Does anyone know if it is possible -and how to-find out how many Wal Mart "associates" receive some form of public assistance from Orange County/from Durham County?
I worry that even though the store would be right across the line,paying no OC tax,employees who live in OC would be subsidzed by OC tax payers-thus forcing us to subsidze Wal Mart.
Jacquie Gist

I spoke with the Chatham Planning director and the current landowner can develop 36% of the full 62 acres--however, only 20 acres are zoned for business so that's the limitation. If Lee Moore sold the 20 acres, only 36% of that could be developed (impervious pavement limitation). As to the wastewater treatment, it depends on the soil type, but he's pretty sure that a non-discharge system to support the 20 acre development could be built on the remaining 42 acres if the soil type would support it. He's going to research the question though, because it is governed by both state watershed protection laws and county zoning ordinance. Chatham County has no plans to build a county-owned wastewater treatment facility.

It may be that Orange County Social Services has employer information and could put together a report although there are no doubt other agencies that the workers in question depend upon. But my understanding is that most of the relevant studies of Walmart employees' dependence on public assistance have been done by research centers. For example, the well-known California study was done by UC-Berkeley's Institute for Industrial Relations. Another key study was done by the AFL-CIO.

Forgot--Mark the GIS map you have from OWASA isn't online. I'm going to ask for another version that includes Wilson/Morgan Creek so that stormwater runoff from the site will impact Chapel Hill and should be addressed through the Upper New Hope Arm stakeholders group.

Terri, I guess it was accurate to say that DENR wasn't the only voice on the waste water issue? Thanks for the researched clarification.

Disclaimer: I am not an environmental chemist or a DENR employee and have never played either on television.

Allison--do you know what conditions require a conditional use permit? When I first spoke with the planning dept, they seemed to *assume* there would be a public hearing, although not the type of public hearing we have in Chapel Hill/Carrboro (staff reporting to aldermen/council on possible impacts of proposed plan).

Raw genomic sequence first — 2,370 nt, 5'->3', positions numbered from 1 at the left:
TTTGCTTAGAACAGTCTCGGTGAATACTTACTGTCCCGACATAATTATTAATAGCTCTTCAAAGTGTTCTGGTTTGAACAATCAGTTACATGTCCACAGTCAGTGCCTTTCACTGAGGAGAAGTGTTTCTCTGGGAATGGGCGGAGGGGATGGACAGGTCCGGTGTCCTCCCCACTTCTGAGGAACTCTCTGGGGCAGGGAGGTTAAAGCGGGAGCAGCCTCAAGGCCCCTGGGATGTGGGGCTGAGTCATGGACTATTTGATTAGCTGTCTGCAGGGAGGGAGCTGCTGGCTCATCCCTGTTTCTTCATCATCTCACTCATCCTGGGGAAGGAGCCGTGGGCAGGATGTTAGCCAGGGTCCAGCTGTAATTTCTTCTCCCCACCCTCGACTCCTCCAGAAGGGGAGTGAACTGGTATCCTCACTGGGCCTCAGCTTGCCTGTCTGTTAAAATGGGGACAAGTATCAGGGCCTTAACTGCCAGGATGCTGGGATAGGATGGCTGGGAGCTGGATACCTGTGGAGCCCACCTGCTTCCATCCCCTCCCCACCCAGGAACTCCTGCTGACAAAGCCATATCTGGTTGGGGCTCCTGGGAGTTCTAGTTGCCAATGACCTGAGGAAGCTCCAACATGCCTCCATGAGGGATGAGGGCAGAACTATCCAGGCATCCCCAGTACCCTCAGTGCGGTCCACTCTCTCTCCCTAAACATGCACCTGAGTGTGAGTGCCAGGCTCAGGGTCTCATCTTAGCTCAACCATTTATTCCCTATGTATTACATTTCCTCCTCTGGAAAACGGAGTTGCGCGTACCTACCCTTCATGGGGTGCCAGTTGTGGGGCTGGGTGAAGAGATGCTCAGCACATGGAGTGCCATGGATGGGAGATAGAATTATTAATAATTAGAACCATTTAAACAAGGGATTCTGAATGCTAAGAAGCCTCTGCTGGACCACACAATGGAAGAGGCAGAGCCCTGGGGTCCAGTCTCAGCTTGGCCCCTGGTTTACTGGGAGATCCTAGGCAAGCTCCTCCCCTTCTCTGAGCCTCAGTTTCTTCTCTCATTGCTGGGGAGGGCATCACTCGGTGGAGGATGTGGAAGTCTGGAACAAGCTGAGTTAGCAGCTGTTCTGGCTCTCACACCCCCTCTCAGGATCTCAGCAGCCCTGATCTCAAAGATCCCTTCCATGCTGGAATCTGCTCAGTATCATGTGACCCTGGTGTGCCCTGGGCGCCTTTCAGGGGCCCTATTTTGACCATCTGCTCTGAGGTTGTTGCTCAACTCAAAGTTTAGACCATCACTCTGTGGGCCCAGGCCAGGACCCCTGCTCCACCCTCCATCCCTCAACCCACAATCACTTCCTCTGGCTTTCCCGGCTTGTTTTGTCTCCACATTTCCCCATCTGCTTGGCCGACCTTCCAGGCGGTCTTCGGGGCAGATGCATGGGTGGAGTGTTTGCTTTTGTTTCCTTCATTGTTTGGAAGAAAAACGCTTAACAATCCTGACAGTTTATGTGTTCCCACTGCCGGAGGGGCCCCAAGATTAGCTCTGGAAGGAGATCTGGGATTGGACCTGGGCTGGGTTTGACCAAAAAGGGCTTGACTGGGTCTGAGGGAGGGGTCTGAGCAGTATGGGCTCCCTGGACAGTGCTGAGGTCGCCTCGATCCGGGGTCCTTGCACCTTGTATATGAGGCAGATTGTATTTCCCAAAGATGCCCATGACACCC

Jacquie, it could be hard to get the kind of data you mentioned for clients confidentiality reasons here in Orange County, but check out an excellent piece on this topic in other communitieis by my friend Chris Kromm of the Institute for Southern Studies in Durham:


My, Haven't we been busy bees. Don't have a lot of time, but two brief items:

1. Steve, In no way was my comment regarding UNC's role in this designed to be derogatory. My point was, that as a key player---which we all recognize is the case--- that the University has interests that may be adversely affected by the proposal, both from a practical standpoint, and as a matter of public goodwill: Would YOU like to be the one who the fingers are pointed at as being responsible for an undesireable outcome? As such, it is important that all concerned make all institutions who will have involvement in this matter aware of those concerns and issues.

2. Jacquie's point of information may be addressed by an analysis of the typical geographic reach and commuting patterns of Wal-Mart's employment patterns, merge that with the stats illustrating public assistance requirements of associates, and break out the number likely to be from Orange. It's not a precise scientific tool, but is likely to produce a result useful for illustrative purposes.

3. Just as potshots at UNC are unhelpful, it is equally unhelpful to dismiss NCDOT's role based on displeasure with some of their patterns of decision making (which I grant, is valid). Like it or not, they are THE regulatory agency beyond Chatham County Government---IMHO---who is likely to have the greatest influence on the outcome of this affair. As I said earlier, if it can be shown---by the numbers--- that the proposal is inconsistent with adopted plans, those will be powerful tools to bring to bear questions about the viability of the proposal, particularly as it relates to potential strains on already overextended resources---both financial, and physical. The MPO staff should be starting to work this as we speak.

Gotta go---

To Jacquie's point, I wonder how many UNC workers live in Chatham county and get public assistance there?

Hmmm ... seems we've had an outbreak of soundbite politics on the public assistance issue, which the "Facing South" article Mark C. linked to above identifies as a Medicaid issue.

It is interesting that the article mostly discusses children. On that front, it's important to remember that this state's Medicaid elibiligity standards are quite loose (up to 185 percent of poverty wages for pregnant women and children up to age 1) to combat infant mortality.

The key determinant for eligiblity is, more than income, the number of children in the family. For example, a single woman who's pregnant or has a single child under age 1 would qualify if she make $23,736 or less per year. In the perhaps unlikely possibility that she's pregnant and already has one child still under 1, she qualifies if she makes $29,772 or less a year. (Bear in mind that in NC, an unborn child counts the same as one who's been born, so a single pregnant woman is considered a family of two.)